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A Reminder about Academic Listening

July 26, 2013

970687_10201130969974429_1638641005_nDuring a recent vacation in Spain, I attended a Flamenco show, where I sat next to a young American woman. We started chatting and she mentioned that she had just completed a semester abroad at a Spanish university. I asked her how it went, and she paused a moment, put her head in the hands, and then looked up and said, “It was really, really hard. I’m amazed I passed all my courses.” She was an advanced speaker of Spanish when she arrived at the university, but the linguistic challenge of academic work in another language was greater than she had predicted.

She went on to describe her classes.  She told me how she tried to listen and take notes in class, but usually only filled her notebook pages with random words. I asked if the lectures were based on a textbook that she could read in preparation, and she said no, the professors talked about different topics, and some of them didn’t use a text.  I asked if she was able to make friends with any Spanish students to help her study and review the content.  She said no, because while most students studied courses for one particular major and moved from class to class in a group, she took classes from different majors, and therefore it was hard to make friends with the other students. I asked her which class was easiest linguistically.  She replied that the content in her sociology class was easiest to understand. However, she became frustrated because, although there were 10 other Americans in the class, the professor only wanted to talk about how the concepts related to Spanish society, not to the U.S. or other countries. Of course, the American students had little to contribute to this discussion.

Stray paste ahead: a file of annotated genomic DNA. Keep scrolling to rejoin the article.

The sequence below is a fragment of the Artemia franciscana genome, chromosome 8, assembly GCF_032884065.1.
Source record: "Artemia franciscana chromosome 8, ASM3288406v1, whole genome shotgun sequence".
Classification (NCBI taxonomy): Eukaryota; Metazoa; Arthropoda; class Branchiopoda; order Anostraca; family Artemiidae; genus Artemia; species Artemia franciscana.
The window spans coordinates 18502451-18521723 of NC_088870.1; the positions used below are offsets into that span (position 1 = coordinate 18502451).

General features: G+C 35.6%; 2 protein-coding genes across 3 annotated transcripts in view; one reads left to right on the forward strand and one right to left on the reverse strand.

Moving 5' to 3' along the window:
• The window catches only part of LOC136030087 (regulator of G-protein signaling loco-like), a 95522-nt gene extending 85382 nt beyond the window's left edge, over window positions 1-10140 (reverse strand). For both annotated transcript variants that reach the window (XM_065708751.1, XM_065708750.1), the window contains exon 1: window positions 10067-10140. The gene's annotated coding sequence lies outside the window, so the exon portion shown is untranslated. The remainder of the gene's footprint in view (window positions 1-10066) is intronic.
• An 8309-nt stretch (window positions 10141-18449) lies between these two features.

Implications for L2 Listening

This five-minute conversation illustrated to me a couple of principles to keep in mind to support academic listening comprehension:

  • Give students multiple ways to access the content, either before and/or after a listening. There are many ways to prepare and support a student’s understanding of the spoken lecture: background readings, lecture outlines, lecture notes, study groups, etc.
  • Provide opportunities for students to engage in the topic by making connections with their own experience, which in turn enhances comprehension.
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